It sounds like a pretty familiar proposition. Anonymity can be a powerful thing, come to think of it, and that’s why in contrast to the speaking perfume which I wrote about previously, you also need to have the silent one.
Chanel was the first company really to foster the conceptual in scent. Whether this was the choice originally of Ernest Beaux, Chanel’s Russian émigré perfumer, or her own preference, we shall never know. No. 5 is famously at once specific and general, flowers and aldehydes, a snow covered landscape, an empty urban space. It was probably the variant of a perfume Beaux had already created in Russia, but its most salient characteristic was its abstraction. It was like Malevich’s painting White on White, something new, something which defied category, something which referred only to itself.
There had been new perfumes before: Francois Coty’s Chypre, Paul Parquet’s Fougere Royale. The difference though was that where both perfumes created new categories of scent, both seemed to reference something natural. This was an important distinction because it recognized the fact that while consumers would accept innovation, they still wanted their scents to smell like something recognizable. You could sell the public new combinations and chemicals but you had to suggest a natural model, an island say, or a fern.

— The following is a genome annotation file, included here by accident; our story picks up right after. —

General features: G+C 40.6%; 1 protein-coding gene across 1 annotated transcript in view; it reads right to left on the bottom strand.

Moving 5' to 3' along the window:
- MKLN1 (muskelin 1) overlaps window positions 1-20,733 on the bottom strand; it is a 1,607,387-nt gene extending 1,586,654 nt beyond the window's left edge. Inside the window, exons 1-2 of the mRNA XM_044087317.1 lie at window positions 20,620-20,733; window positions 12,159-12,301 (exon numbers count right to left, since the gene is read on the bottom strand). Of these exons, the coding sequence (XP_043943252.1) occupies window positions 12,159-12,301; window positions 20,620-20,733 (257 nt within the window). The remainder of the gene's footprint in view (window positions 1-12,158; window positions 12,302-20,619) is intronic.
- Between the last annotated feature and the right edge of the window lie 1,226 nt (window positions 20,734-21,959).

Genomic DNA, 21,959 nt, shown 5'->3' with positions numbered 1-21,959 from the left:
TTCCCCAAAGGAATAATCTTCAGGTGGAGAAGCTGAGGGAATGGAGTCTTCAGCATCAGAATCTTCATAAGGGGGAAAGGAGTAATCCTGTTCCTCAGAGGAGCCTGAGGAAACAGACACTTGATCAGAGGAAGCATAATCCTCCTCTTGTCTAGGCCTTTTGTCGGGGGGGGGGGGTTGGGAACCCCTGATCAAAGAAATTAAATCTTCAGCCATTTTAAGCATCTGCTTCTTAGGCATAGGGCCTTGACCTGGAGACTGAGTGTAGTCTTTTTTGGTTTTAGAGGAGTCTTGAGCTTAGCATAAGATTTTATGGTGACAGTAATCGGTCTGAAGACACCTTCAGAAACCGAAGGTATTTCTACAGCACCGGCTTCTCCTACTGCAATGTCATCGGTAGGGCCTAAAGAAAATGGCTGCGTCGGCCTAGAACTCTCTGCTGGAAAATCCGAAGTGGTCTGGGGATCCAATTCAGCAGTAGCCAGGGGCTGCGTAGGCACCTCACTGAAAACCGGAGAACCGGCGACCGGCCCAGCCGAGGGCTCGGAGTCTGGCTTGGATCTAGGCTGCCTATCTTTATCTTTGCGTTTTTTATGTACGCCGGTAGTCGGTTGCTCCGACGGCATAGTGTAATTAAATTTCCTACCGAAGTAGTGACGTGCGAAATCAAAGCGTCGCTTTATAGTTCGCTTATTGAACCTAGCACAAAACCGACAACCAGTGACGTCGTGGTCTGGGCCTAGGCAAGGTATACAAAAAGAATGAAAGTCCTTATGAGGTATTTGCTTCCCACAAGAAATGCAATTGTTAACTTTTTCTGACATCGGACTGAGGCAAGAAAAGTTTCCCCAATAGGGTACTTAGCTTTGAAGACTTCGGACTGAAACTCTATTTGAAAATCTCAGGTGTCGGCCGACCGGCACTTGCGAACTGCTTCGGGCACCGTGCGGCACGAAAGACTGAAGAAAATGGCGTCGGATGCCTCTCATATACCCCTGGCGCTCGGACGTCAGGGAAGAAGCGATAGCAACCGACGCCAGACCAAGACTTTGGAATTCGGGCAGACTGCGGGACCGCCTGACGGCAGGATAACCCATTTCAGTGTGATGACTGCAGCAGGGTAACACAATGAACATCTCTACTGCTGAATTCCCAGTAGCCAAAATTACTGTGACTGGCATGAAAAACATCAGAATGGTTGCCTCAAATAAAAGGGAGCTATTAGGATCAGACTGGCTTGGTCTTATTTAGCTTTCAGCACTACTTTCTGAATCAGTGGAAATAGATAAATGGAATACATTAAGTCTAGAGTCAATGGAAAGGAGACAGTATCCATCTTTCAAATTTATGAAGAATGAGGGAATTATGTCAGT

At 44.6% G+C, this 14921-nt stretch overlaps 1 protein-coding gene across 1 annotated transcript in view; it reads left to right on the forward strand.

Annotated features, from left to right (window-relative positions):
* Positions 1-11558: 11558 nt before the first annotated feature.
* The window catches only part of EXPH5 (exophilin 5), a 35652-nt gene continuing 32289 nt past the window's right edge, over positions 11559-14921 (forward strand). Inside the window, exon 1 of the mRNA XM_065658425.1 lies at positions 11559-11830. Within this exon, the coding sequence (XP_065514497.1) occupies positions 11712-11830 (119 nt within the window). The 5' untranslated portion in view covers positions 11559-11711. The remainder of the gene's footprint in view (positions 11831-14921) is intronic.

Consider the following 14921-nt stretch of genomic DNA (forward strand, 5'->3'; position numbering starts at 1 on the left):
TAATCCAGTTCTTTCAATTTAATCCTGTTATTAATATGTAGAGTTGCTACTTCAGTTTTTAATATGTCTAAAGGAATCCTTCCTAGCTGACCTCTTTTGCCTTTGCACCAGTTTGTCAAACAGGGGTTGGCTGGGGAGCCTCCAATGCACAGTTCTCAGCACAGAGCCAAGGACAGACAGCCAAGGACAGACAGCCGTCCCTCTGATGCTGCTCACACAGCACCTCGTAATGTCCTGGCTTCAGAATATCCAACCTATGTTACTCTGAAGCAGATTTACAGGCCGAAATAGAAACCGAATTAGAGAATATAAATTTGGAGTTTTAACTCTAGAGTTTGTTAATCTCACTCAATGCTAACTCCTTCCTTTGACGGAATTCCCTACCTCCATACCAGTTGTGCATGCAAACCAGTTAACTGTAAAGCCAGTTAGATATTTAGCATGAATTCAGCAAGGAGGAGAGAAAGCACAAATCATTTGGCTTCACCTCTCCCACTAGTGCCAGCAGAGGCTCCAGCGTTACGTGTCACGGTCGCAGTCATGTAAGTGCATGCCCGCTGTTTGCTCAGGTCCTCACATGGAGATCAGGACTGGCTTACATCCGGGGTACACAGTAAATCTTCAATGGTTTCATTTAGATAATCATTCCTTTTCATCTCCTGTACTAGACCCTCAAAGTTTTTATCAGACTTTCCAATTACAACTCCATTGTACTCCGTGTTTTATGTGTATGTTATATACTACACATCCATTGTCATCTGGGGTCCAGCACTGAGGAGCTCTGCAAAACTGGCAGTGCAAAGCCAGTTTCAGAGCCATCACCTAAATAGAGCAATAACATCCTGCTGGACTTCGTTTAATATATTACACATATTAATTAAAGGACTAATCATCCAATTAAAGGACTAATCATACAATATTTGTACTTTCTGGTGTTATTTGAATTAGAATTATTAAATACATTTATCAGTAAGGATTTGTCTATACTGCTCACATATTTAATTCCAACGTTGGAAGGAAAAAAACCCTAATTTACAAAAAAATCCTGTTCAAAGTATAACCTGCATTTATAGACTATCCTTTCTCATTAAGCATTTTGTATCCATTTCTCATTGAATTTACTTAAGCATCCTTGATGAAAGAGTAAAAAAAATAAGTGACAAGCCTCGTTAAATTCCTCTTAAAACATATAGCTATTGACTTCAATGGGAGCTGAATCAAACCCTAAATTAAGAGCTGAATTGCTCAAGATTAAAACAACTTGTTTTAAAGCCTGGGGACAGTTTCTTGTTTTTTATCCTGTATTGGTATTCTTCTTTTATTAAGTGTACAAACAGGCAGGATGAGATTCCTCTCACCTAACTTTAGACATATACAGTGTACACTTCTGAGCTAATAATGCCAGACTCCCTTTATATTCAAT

But No. 5 was unprecedented because it was indefinite and unidentifiable. Chanel, in giving it a number rather than a name, stressed this quality, and she caught a profound change in public taste at exactly the right juncture for success.
Just as Cubism was introduced in the visual arts, or atonal music inaugurated by Stravinsky, so the world bought what it had never before dreamed of: a perfume that was about nothing at all. This was a scent which could suit every climate and every woman because it had no previous known associates. It was a number and a faultlessly modern faceted bottle design and a blast of jasmine modified molecules which defied description. The wearer brought identity to the perfume and not the other way around.
Over the decades, No 5 has held on to this remarkable innominate character. If today, people were polled as to what qualities the wearer of No 5 exhibited, I’ll bet they couldn’t come up with much. It remains the elegant trench coat scent, the one that says the very least about you.
That somehow remains remarkably desirable, perhaps especially in a world in which personal privacy may be going the way of the dodo.